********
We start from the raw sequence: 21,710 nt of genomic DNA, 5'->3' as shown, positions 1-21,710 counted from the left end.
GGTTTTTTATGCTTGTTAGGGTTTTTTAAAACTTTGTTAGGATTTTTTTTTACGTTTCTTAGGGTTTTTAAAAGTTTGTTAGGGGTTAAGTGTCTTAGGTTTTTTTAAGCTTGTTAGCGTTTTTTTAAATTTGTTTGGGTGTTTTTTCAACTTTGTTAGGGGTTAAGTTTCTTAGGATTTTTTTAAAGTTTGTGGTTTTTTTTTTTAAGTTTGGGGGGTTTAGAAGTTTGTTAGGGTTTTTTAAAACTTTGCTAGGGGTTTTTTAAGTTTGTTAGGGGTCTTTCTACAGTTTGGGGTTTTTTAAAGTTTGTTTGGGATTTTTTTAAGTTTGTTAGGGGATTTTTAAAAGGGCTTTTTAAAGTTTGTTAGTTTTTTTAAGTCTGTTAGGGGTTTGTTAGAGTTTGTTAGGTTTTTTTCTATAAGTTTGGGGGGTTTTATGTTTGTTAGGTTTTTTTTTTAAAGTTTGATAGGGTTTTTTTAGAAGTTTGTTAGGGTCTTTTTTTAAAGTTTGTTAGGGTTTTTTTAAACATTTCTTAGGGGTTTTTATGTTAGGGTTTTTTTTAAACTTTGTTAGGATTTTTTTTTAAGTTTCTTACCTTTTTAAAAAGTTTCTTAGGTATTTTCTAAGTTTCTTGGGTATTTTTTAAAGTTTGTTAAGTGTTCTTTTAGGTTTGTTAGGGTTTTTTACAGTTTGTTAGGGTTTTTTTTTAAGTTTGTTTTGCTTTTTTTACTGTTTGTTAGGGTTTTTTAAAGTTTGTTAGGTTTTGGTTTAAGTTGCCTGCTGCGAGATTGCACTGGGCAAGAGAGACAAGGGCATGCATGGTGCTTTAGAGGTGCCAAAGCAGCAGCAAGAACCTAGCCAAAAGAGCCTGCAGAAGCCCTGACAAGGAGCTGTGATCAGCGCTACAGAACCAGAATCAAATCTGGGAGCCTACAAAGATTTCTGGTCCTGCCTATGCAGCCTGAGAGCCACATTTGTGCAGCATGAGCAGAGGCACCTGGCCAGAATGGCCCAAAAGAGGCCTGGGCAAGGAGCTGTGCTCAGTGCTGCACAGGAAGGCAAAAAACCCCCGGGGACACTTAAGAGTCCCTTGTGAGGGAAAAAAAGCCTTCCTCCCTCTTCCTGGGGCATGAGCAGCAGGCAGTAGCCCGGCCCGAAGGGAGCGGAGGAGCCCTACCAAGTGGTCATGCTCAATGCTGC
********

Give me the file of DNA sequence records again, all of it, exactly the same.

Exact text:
We start from the raw sequence: 21,710 nt of genomic DNA, 5'->3' as shown, positions 1-21,710 counted from the left end.
GGTTTTTTATGCTTGTTAGGGTTTTTTAAAACTTTGTTAGGATTTTTTTTTACGTTTCTTAGGGTTTTTAAAAGTTTGTTAGGGGTTAAGTGTCTTAGGTTTTTTTAAGCTTGTTAGCGTTTTTTTAAATTTGTTTGGGTGTTTTTTCAACTTTGTTAGGGGTTAAGTTTCTTAGGATTTTTTTAAAGTTTGTGGTTTTTTTTTTTAAGTTTGGGGGGTTTAGAAGTTTGTTAGGGTTTTTTAAAACTTTGCTAGGGGTTTTTTAAGTTTGTTAGGGGTCTTTCTACAGTTTGGGGTTTTTTAAAGTTTGTTTGGGATTTTTTTAAGTTTGTTAGGGGATTTTTAAAAGGGCTTTTTAAAGTTTGTTAGTTTTTTTAAGTCTGTTAGGGGTTTGTTAGAGTTTGTTAGGTTTTTTTCTATAAGTTTGGGGGGTTTTATGTTTGTTAGGTTTTTTTTTTAAAGTTTGATAGGGTTTTTTTAGAAGTTTGTTAGGGTCTTTTTTTAAAGTTTGTTAGGGTTTTTTTAAACATTTCTTAGGGGTTTTTATGTTAGGGTTTTTTTTAAACTTTGTTAGGATTTTTTTTTAAGTTTCTTACCTTTTTAAAAAGTTTCTTAGGTATTTTCTAAGTTTCTTGGGTATTTTTTAAAGTTTGTTAAGTGTTCTTTTAGGTTTGTTAGGGTTTTTTACAGTTTGTTAGGGTTTTTTTTTAAGTTTGTTTTGCTTTTTTTACTGTTTGTTAGGGTTTTTTAAAGTTTGTTAGGTTTTGGTTTAAGTTGCCTGCTGCGAGATTGCACTGGGCAAGAGAGACAAGGGCATGCATGGTGCTTTAGAGGTGCCAAAGCAGCAGCAAGAACCTAGCCAAAAGAGCCTGCAGAAGCCCTGACAAGGAGCTGTGATCAGCGCTACAGAACCAGAATCAAATCTGGGAGCCTACAAAGATTTCTGGTCCTGCCTATGCAGCCTGAGAGCCACATTTGTGCAGCATGAGCAGAGGCACCTGGCCAGAATGGCCCAAAAGAGGCCTGGGCAAGGAGCTGTGCTCAGTGCTGCACAGGAAGGCAAAAAACCCCCGGGGACACTTAAGAGTCCCTTGTGAGGGAAAAAAAGCCTTCCTCCCTCTTCCTGGGGCATGAGCAGCAGGCAGTAGCCCGGCCCGAAGGGAGCGGAGGAGCCCTACCAAGTGGTCATGCTCAATGCTGC